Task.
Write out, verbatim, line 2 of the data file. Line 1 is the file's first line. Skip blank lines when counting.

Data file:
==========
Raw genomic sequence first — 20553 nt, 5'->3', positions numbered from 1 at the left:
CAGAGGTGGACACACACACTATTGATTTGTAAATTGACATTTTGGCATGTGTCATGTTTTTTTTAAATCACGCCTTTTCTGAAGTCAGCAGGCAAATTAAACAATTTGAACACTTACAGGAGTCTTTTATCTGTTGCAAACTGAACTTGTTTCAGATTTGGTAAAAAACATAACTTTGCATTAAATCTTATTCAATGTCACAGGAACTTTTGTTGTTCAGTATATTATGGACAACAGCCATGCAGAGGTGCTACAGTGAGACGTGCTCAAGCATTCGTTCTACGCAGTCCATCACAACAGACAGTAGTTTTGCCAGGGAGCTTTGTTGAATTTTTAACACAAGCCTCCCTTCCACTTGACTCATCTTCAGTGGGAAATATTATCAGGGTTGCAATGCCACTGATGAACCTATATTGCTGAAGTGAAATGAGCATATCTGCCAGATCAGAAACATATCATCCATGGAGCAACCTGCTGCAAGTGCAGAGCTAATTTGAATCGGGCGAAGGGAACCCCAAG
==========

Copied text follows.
CAGAGGTGGACACACACACTATTGATTTGTAAATTGACATTTTGGCATGTGTCATGTTTTTTTTAAATCACGCCTTTTCTGAAGTCAGCAGGCAAATTAAACAATTTGAACACTTACAGGAGTCTTTTATCTGTTGCAAACTGAACTTGTTTCAGATTTGGTAAAAAACATAACTTTGCATTAAATCTTATTCAATGTCACAGGAACTTTTGTTGTTCAGTATATTATGGACAACAGCCATGCAGAGGTGCTACAGTGAGACGTGCTCAAGCATTCGTTCTACGCAGTCCATCACAACAGACAGTAGTTTTGCCAGGGAGCTTTGTTGAATTTTTAACACAAGCCTCCCTTCCACTTGACTCATCTTCAGTGGGAAATATTATCAGGGTTGCAATGCCACTGATGAACCTATATTGCTGAAGTGAAATGAGCATATCTGCCAGATCAGAAACATATCATCCATGGAGCAACCTGCTGCAAGTGCAGAGCTAATTTGAATCGGGCGAAGGGAACCCCAAG